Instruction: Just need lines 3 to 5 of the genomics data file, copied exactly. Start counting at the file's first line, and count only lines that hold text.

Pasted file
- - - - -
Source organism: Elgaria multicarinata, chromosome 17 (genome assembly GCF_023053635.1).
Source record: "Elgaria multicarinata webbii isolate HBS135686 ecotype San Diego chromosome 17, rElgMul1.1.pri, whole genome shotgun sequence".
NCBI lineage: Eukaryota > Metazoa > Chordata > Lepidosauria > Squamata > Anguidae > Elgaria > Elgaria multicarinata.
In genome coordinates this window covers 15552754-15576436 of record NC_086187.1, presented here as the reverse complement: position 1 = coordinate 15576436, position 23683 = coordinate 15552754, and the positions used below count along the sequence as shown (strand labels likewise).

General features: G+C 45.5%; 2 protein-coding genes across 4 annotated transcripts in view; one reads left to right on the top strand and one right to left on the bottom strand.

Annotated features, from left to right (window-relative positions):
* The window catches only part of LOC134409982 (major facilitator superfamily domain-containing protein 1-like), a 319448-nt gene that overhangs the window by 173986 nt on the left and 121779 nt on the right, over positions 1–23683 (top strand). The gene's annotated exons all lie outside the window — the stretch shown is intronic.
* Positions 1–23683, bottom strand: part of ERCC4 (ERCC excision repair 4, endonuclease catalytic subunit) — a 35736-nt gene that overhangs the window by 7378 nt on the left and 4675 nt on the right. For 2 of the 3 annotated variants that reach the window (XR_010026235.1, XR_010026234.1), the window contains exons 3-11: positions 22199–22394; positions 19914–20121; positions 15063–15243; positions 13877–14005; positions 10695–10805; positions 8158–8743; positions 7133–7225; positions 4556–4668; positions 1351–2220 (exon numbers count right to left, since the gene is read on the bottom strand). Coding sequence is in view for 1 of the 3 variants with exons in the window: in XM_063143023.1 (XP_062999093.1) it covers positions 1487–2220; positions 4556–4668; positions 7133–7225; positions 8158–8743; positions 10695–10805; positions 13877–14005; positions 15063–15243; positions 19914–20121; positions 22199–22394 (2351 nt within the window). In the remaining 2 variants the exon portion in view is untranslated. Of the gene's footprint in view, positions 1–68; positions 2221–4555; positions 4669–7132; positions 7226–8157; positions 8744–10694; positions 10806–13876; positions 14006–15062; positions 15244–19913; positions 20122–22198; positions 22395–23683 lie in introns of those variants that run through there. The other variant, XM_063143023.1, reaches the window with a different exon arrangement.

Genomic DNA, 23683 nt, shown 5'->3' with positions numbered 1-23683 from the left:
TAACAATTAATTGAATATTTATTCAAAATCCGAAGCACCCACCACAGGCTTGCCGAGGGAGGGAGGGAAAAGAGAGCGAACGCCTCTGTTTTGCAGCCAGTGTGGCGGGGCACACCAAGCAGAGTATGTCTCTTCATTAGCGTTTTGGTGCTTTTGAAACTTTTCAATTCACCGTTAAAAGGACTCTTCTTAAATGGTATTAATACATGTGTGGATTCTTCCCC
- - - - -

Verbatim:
NCBI lineage: Eukaryota > Metazoa > Chordata > Lepidosauria > Squamata > Anguidae > Elgaria > Elgaria multicarinata.
In genome coordinates this window covers 15552754-15576436 of record NC_086187.1, presented here as the reverse complement: position 1 = coordinate 15576436, position 23683 = coordinate 15552754, and the positions used below count along the sequence as shown (strand labels likewise).

General features: G+C 45.5%; 2 protein-coding genes across 4 annotated transcripts in view; one reads left to right on the top strand and one right to left on the bottom strand.